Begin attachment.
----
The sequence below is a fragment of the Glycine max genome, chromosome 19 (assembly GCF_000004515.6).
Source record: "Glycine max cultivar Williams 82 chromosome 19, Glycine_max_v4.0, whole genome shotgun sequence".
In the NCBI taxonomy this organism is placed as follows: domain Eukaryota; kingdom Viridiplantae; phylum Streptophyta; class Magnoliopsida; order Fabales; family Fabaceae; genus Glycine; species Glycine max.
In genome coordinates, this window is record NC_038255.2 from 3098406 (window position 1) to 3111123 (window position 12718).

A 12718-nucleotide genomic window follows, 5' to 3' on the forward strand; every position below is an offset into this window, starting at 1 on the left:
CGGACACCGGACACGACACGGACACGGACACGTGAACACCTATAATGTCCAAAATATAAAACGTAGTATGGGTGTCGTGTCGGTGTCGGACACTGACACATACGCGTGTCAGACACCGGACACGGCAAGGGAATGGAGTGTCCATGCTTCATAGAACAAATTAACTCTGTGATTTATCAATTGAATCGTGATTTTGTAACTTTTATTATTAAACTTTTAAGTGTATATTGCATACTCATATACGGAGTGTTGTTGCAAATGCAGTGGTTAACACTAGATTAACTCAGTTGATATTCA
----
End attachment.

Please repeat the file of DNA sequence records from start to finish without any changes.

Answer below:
The sequence below is a fragment of the Glycine max genome, chromosome 19 (assembly GCF_000004515.6).
Source record: "Glycine max cultivar Williams 82 chromosome 19, Glycine_max_v4.0, whole genome shotgun sequence".
In the NCBI taxonomy this organism is placed as follows: domain Eukaryota; kingdom Viridiplantae; phylum Streptophyta; class Magnoliopsida; order Fabales; family Fabaceae; genus Glycine; species Glycine max.
In genome coordinates, this window is record NC_038255.2 from 3098406 (window position 1) to 3111123 (window position 12718).

A 12718-nucleotide genomic window follows, 5' to 3' on the forward strand; every position below is an offset into this window, starting at 1 on the left:
CGGACACCGGACACGACACGGACACGGACACGTGAACACCTATAATGTCCAAAATATAAAACGTAGTATGGGTGTCGTGTCGGTGTCGGACACTGACACATACGCGTGTCAGACACCGGACACGGCAAGGGAATGGAGTGTCCATGCTTCATAGAACAAATTAACTCTGTGATTTATCAATTGAATCGTGATTTTGTAACTTTTATTATTAAACTTTTAAGTGTATATTGCATACTCATATACGGAGTGTTGTTGCAAATGCAGTGGTTAACACTAGATTAACTCAGTTGATATTCA